Former President Barack Obama said Monday that his post-White House work will focus heavily on encouraging young people to become politically involved during his first public event since leaving office.
"The single most important thing I can do is to help in any way I can prepare the next generation of leadership to take up the baton and to take their own crack at changing the world," Obama said at a forum at the University of Chicago.
Obama listed off a number of issues he intends to work on, including gerrymandering, criminal justice reform, and money in politics. But inspiring young people, Obama said, is "the most important thing I can do for my next job.
"What is preventing us from tackling [challenges] and making more progress really has to do with our politics and our civic life," he said.
Obama did not mention President Donald Trump, who is just days away from reaching his 100th day in office. An NBC News/Wall Street Journal poll released Sunday found Trump's job approval rating at 40 percent, the lowest mark of any new president in the poll's history.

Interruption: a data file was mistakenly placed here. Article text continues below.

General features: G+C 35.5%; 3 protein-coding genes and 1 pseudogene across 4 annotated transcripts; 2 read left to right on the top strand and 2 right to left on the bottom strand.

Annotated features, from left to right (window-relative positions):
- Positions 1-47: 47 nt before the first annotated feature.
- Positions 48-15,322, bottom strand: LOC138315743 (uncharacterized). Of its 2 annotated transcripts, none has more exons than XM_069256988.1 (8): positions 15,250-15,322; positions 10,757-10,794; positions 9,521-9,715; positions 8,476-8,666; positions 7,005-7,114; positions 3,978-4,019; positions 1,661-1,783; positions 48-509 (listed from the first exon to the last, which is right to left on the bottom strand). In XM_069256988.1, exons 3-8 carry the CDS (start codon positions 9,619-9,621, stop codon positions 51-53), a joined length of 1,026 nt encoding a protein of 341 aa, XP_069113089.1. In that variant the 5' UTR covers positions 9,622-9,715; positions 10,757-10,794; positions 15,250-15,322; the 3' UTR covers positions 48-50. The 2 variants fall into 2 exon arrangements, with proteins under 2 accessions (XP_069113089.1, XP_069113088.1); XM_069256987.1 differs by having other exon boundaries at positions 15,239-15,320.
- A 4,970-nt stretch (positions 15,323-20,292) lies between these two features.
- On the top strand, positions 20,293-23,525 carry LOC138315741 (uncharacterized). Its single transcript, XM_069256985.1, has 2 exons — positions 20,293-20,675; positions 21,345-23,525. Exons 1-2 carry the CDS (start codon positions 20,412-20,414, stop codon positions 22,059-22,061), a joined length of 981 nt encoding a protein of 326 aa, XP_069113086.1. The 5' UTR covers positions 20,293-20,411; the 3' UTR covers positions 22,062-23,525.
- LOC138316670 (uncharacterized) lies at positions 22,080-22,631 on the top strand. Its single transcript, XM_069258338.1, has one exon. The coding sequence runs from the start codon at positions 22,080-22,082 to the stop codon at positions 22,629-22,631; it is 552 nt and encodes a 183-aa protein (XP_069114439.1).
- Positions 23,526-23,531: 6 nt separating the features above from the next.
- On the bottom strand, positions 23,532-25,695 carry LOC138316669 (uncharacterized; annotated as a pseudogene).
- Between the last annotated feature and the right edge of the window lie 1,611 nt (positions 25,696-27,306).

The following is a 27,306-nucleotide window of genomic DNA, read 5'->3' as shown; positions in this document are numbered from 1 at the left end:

The former president has largely avoided talking about his successor, but through a spokesman has denied Trump's claim that Obama ordered surveillance of Trump Tower and said he "fundamentally disagrees" with the Trump administration's temporary immigration ban from six Muslim-majority countries.
Obama was surrounded by young people at the forum held near the future site of his presidential library on Chicago's South Side.
The president heard from and took questions from the students interested in becoming more politically active. The discussion ranged from how to get more young people interested in current events, the changing landscape of the news media, and the issues that come with running for office at a time when so much is shared online.
"If you had pictures of everything I had done during high school, I probably wouldn't be president of the United States," Obama said.